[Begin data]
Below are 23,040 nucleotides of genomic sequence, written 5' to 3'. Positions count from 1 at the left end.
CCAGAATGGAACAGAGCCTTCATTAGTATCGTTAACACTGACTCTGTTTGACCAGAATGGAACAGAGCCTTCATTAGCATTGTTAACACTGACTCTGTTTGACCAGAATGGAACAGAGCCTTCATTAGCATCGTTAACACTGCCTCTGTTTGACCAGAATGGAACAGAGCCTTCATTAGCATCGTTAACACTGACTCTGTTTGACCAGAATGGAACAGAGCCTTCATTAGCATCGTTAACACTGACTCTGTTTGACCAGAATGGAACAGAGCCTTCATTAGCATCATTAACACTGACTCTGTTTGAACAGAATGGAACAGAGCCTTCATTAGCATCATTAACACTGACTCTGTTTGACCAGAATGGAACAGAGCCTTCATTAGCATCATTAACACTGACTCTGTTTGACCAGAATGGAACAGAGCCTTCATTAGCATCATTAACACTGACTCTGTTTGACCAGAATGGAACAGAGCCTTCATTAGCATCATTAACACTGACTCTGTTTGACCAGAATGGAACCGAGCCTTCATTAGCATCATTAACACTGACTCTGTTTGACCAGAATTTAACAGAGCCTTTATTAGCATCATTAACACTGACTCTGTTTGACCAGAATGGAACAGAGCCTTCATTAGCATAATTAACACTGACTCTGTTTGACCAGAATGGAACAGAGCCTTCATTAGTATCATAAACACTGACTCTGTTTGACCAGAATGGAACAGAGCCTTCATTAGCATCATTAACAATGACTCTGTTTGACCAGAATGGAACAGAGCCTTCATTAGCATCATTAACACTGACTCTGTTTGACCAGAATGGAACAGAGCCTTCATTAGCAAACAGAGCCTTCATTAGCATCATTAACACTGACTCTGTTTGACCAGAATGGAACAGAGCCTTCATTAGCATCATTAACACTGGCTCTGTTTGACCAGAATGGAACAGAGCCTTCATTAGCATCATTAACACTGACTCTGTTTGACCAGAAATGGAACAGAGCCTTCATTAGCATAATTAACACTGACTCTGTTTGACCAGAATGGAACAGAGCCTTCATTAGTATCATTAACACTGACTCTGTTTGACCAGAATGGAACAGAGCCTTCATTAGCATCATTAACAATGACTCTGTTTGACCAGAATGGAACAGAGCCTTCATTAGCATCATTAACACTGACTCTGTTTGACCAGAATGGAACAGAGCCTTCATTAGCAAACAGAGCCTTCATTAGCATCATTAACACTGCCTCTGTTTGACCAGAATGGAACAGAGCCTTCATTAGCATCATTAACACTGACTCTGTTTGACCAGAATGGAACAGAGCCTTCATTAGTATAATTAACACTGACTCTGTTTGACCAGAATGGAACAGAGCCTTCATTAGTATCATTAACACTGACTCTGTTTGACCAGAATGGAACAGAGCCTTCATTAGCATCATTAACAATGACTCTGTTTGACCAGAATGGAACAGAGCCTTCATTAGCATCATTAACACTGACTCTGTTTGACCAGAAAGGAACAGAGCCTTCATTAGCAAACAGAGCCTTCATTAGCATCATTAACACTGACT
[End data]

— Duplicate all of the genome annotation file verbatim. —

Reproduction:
Below are 23,040 nucleotides of genomic sequence, written 5' to 3'. Positions count from 1 at the left end.
CCAGAATGGAACAGAGCCTTCATTAGTATCGTTAACACTGACTCTGTTTGACCAGAATGGAACAGAGCCTTCATTAGCATTGTTAACACTGACTCTGTTTGACCAGAATGGAACAGAGCCTTCATTAGCATCGTTAACACTGCCTCTGTTTGACCAGAATGGAACAGAGCCTTCATTAGCATCGTTAACACTGACTCTGTTTGACCAGAATGGAACAGAGCCTTCATTAGCATCGTTAACACTGACTCTGTTTGACCAGAATGGAACAGAGCCTTCATTAGCATCATTAACACTGACTCTGTTTGAACAGAATGGAACAGAGCCTTCATTAGCATCATTAACACTGACTCTGTTTGACCAGAATGGAACAGAGCCTTCATTAGCATCATTAACACTGACTCTGTTTGACCAGAATGGAACAGAGCCTTCATTAGCATCATTAACACTGACTCTGTTTGACCAGAATGGAACAGAGCCTTCATTAGCATCATTAACACTGACTCTGTTTGACCAGAATGGAACCGAGCCTTCATTAGCATCATTAACACTGACTCTGTTTGACCAGAATTTAACAGAGCCTTTATTAGCATCATTAACACTGACTCTGTTTGACCAGAATGGAACAGAGCCTTCATTAGCATAATTAACACTGACTCTGTTTGACCAGAATGGAACAGAGCCTTCATTAGTATCATAAACACTGACTCTGTTTGACCAGAATGGAACAGAGCCTTCATTAGCATCATTAACAATGACTCTGTTTGACCAGAATGGAACAGAGCCTTCATTAGCATCATTAACACTGACTCTGTTTGACCAGAATGGAACAGAGCCTTCATTAGCAAACAGAGCCTTCATTAGCATCATTAACACTGACTCTGTTTGACCAGAATGGAACAGAGCCTTCATTAGCATCATTAACACTGGCTCTGTTTGACCAGAATGGAACAGAGCCTTCATTAGCATCATTAACACTGACTCTGTTTGACCAGAAATGGAACAGAGCCTTCATTAGCATAATTAACACTGACTCTGTTTGACCAGAATGGAACAGAGCCTTCATTAGTATCATTAACACTGACTCTGTTTGACCAGAATGGAACAGAGCCTTCATTAGCATCATTAACAATGACTCTGTTTGACCAGAATGGAACAGAGCCTTCATTAGCATCATTAACACTGACTCTGTTTGACCAGAATGGAACAGAGCCTTCATTAGCAAACAGAGCCTTCATTAGCATCATTAACACTGCCTCTGTTTGACCAGAATGGAACAGAGCCTTCATTAGCATCATTAACACTGACTCTGTTTGACCAGAATGGAACAGAGCCTTCATTAGTATAATTAACACTGACTCTGTTTGACCAGAATGGAACAGAGCCTTCATTAGTATCATTAACACTGACTCTGTTTGACCAGAATGGAACAGAGCCTTCATTAGCATCATTAACAATGACTCTGTTTGACCAGAATGGAACAGAGCCTTCATTAGCATCATTAACACTGACTCTGTTTGACCAGAAAGGAACAGAGCCTTCATTAGCAAACAGAGCCTTCATTAGCATCATTAACACTGACT